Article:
Complex phase transitions and phase engineering in the aqueous solution of an isopolyoxometalate cluster

Complex phase transitions and phase engineering in the aqueous solution of an isopolyoxometalate cluster
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Inorganic salts in their dilute aqueous solutions usually demonstrate simple phase transitions – between a homogeneous solution and a macrophase separation (aka. soluble and insoluble). When dealing with soluble ions with larger sizes, e.g., on nanometer scale (macroions), due to their large sizes and multiple charges, macroions are known to moderately attract counterions around the macroions (counterion association) at moderate level. This delicate electrostatic interaction leads to many more fascinating solution behaviors not seen in simple ionic solutions or colloidal suspensions.

Polyoxometalates (POMs) are a type of metal-oxo clusters with inherent charges and large surfaces; many of them stay as macroions with fully hydrophilic surfaces, uniform shapes, and intact molecular structures in dilute solution, which make them ideal models for exploring of the solution properties of macroions. The POM clusters, like many macroions, can loosely attract their counterions, selectively favoring those with higher valance or those monovalent ions with smaller hydrated sizes accurately. This counterion association is known to generate counterion-mediated attraction among the POMs and often form 2D nanolayers. However, this general trend would not be applicable with poorly charged clusters. With carrying only a few charges, they cannot form 2-D sheets via counterion-mediated attraction, especially with multivalent countercations. An important question is whether and how such clusters attract with each other, and if yes, what are the consequent self-assembly and phase behaviors in their aqueous solutions?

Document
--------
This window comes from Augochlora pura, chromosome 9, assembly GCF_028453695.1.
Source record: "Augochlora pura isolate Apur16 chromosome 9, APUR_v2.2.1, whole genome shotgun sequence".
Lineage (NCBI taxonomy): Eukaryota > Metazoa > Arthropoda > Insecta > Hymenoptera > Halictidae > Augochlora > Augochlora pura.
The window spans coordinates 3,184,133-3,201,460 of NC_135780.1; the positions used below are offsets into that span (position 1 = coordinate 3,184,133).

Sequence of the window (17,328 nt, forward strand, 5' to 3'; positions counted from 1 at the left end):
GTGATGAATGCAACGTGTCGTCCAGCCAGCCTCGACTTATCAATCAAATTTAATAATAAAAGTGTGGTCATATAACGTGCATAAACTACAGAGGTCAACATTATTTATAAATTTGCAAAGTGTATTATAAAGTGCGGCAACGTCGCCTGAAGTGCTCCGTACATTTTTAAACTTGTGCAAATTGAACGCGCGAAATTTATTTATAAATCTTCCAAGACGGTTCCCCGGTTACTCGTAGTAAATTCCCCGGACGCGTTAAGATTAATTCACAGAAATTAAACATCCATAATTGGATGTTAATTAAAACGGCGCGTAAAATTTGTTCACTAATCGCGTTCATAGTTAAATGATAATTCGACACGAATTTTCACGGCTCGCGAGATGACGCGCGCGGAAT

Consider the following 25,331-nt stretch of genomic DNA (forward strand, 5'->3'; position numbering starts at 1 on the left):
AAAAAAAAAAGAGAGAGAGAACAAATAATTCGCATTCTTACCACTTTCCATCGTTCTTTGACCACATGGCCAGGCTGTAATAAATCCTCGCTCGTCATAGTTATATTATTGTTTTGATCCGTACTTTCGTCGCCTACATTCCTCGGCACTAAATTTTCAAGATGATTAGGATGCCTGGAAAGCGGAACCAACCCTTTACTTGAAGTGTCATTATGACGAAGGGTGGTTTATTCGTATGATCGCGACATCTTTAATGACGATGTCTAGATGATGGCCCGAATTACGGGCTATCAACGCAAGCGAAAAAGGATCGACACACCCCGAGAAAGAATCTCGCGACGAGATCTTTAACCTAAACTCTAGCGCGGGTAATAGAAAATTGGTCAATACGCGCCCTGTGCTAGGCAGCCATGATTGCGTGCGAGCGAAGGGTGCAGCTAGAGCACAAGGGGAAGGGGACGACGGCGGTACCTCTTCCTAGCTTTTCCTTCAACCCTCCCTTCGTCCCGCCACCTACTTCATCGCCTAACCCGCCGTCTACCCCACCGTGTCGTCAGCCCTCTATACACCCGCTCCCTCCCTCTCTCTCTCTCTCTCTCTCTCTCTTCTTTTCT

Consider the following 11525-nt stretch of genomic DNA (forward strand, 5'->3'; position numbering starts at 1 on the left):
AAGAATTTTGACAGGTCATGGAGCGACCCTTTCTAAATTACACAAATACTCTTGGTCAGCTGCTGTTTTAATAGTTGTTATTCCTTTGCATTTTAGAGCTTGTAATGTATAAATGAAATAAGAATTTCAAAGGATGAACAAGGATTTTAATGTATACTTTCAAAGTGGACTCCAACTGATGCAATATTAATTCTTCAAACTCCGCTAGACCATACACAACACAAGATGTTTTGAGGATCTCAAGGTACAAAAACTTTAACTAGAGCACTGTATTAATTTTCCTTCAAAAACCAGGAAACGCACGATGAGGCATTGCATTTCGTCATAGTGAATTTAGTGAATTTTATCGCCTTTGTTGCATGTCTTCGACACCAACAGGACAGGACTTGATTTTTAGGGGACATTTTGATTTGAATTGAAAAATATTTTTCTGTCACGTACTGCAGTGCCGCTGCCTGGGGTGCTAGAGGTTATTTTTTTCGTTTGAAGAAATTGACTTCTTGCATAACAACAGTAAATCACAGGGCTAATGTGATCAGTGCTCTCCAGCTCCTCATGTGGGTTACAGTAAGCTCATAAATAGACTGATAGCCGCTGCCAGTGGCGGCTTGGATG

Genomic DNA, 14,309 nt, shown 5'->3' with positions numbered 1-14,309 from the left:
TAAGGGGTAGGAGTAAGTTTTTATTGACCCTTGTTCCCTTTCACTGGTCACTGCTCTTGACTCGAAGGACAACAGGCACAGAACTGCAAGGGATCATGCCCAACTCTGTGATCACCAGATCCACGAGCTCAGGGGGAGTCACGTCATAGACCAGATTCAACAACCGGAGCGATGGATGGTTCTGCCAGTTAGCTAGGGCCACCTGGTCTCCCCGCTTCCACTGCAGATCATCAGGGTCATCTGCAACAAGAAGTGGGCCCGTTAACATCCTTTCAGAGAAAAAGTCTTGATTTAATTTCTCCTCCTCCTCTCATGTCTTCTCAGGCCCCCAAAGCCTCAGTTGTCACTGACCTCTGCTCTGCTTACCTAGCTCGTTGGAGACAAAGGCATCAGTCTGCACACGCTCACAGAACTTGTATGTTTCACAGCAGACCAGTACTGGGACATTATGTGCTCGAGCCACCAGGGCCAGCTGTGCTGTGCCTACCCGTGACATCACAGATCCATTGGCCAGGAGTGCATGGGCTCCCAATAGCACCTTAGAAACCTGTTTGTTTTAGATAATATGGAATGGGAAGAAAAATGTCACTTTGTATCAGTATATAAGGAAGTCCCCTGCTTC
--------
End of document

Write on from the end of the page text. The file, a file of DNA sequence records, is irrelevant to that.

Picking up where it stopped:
Herein, we report the discovery of pure inorganic polyoxometalates hydrogels without carbon element. More importantly, a complex phase transition behavior has been observed and analysed: clear solution – macrophase separation – gelation – solution – macrophase, in an aqueous solution containing polyanionic clusters [Mo7O24]6− (Mo7) with the addition of simple electrolytes (Fe(NO3)3). The distinct phenomena can be attributed to the continuous addition of Fe3+ causing charge-inversion of Mo7 macroions, and then followed by a 1-D fiber-like supramolecular structure formation, as confirmed by various techniques and molecular dynamics simulations.

This upper solution phase covers a broad range of Fe3+ concentration in the phase diagram (Fig. 1) until after ~3.5 mol/L Fe3+ ions were added, phase separation was observed again. Two issues need much attention in the phase diagram – the gelation and the two separated solution phases at different Fe3+ concentrations. The question is what driving forces are responsible for triggering the self-assembly and consequently the hydrogel formation.

Fig. 1 (a) A photograph of Mo7-Fe systems at different molar ratios between Mo7 and Fe3+. (b) Phase diagram of Mo7-Fe system in aqueous solution.

To address this, the electronic and coordination structures of the metal components in Mo7-Fe complexes were explored by using X-ray absorption spectroscopy (XAS). The Mo-O-Fe bond was not found in the Mo7-Fe hydrogel, illustrating that the hydrogel formation isn’t based on covalent bonding between Mo7 and Fe3+ (Fig. 2b and 2d). Meanwhile, the hydrogel is also observed when titrating Y(NO3)3 into Mo7 aqueous solution, while Co2+ and Ni2+ cannot trigger gelation and the aqueous solution remains in its liquor state. As indicated by Coulomb's law, the electrostatic force is proportional to the charge of two ions. We assumed that due to the less charge (compared to Fe3+), the divalent Co2+ and Ni2+ ions cannot form gel with Mo7 in an aqueous solution. Static light scattering (SLS) and dynamic light scattering (DLS) measurements indicated the formation of larger supramolecular structures in Mo7 solution with the presence of Fe3+. Measurement of zeta potential of the Mo7-Fe3+ aggregates indicated the gelation region occurs around the region of neutral charge, suggesting the critical role of electrostatic interaction on the phase transitions. Meanwhile, in the upper solution region, the Mo7 clusters are clearly positively charged in nature; indicating that the enhanced solubility of Mo7 due to abundant positive charges is responsible for the upper solution phase.